Let me add here that this does not mean that separate schooling as one finds it in parts of Bosnia is a good thing: having studied in many different countries myself, and having seen my own children educated in a Turkish public school in Istanbul, a state school in Cambridge, Massachussetts, and now a public French (though very international school) in Paris I strongly believe in the value of diversity in education; I also do not think that schools are the primary shaper of identities of pupils, and that the influence of the official curriculum is usually exaggerated. Of course the key for a good education is education for tolerance and mutual respect, as well as quality. Of course Bosnia would be a much better place if the primary focus of policy makers (and parents) would be on quality, not ethnicity.  But this is a matter of persuading parents, and voters, not imposing solutions, as long as there are choices.

(As for the situation in South Tyrol read this article: “With regard to linguistic rights there is hardly any area of public and to a considerable extent also private life that is not covered by a complex network of norms, guarantees and remedies. The educational system in South Tyrol is based on separation and the principle of mother tongue instruction.”)

As for “Islamism” (not defined in the article: one assumes violent?) in Bosnia … this has indeed often been exaggerated, as the authors noted, and it is certainy “a concern”: but what exactly is the policy issue, the trend, the problem?

The problem with sloppy language in the Bosnian context – “war”, “segregation”, “special interests cleaving”, “Islamism as a concern” – is that it makes it hard to understand the nature of various challenges. Then the solution is one silver bullet – change the constitution; impose better laws; replace leader X with Y. But all of this has been tried out, and with predictably disappointing results.

The article points out that in the Bosnian context the attraction of possible EU accession is no silver bullet solving the country’s problems either. This is of course true, but not surprising: it has been thus in very many countries.

The “seriousness” of the EU commitment among most of today’s Bosnian leaders resembles that of leaders in Bulgaria in the early 1990s, or in Serbia under Kostunica, or in Slovakia before 1998: it is rhetorical, generally not serious at all, with little sense of what it would take for Bosnia to actually implement the common law of the EU. There are individual exceptions, but compared to the political elite elsewhere the basic illiteracy among Bosnian politicians about the EU is remarkable.

The first reward of making EU accession a national strategic objective is that it provides a direction for national reforms: not to one big reform, but to thousands of specific sectoral reforms, that take years to negotiate with national interests and then implement. This requires leaders who want to see their countries thus transformed: their laws, their institutions, their policies, not just as means for a possible accession in 10 or more years but as ends in themselves. Yes, Croatia’s accession will cause problems for Bosnian’s trying to export milk or other agricultural products, but no, this is not the “fault of Dayton”, as even highly decentralised systems like Belgium are capable of implementing EU food safety and phytosanitary standards. This is the fault of a political process where leaders, civil society and even many internationals much rather discuss identit and constitutional issues rather than specific concrete reforms that might have a major economic impact. So perhaps it really needs a crisis with new hard borders to reform the Bosnian food safety system now? The sense of physical exclusion also pushed much needed (and delayed) reforms needed for visa liberalistion in 2010.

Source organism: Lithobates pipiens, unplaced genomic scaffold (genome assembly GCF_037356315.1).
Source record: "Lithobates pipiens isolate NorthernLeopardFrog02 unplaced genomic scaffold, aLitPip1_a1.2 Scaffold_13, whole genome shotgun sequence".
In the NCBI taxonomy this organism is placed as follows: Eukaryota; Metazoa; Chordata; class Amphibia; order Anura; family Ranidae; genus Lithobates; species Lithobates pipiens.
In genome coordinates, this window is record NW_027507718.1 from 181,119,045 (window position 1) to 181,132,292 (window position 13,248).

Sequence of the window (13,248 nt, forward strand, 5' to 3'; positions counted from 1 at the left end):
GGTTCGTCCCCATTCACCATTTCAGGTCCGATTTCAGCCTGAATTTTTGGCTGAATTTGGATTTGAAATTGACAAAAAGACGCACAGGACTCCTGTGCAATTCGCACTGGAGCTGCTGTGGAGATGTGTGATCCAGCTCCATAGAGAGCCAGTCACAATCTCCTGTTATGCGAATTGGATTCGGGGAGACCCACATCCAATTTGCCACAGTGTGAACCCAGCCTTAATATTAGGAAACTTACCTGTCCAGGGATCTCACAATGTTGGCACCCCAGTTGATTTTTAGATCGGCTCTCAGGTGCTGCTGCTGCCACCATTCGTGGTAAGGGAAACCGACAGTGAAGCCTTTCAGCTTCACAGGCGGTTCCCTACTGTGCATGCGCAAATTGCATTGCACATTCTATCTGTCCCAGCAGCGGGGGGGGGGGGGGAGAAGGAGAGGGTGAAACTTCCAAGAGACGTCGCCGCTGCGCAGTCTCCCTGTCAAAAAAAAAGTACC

In fact, too few leaders in Bosnia actually appear to want this wholesale transformation of their country and society; too few leaders across all political parties, interests and ethnic groups. This is a problem no constitutional reform can solve. It can only be solved by changes in the thinking of those leaders – or by changes of those leaders at elections. The alternative is not war, but stagnation.

All of the above is more or less consensus today in Brussels and among EU leaders. It was also the consensus at a recent conference in Ditchley on the Balkans. The ball really is in the court of Bosnian leaders, and unfortunately, if they refuse to play, this is where it will remain.

Does this mean things are hopeless? No.

Bosnians have surprised outsiders and themselves before (for just one encouraging recent story look at this ESI portrait of a Bosnian prime minister). So have Bulgarians after 1997 (more on that turning point here) So have Slovaks, Montenegrin, Croats. But it does mean that the key change must be a change in the debate in Bosnia itself … (while having a more focused and specific debate, ethat does not produce excuses for inaction, among outside observers, might also help).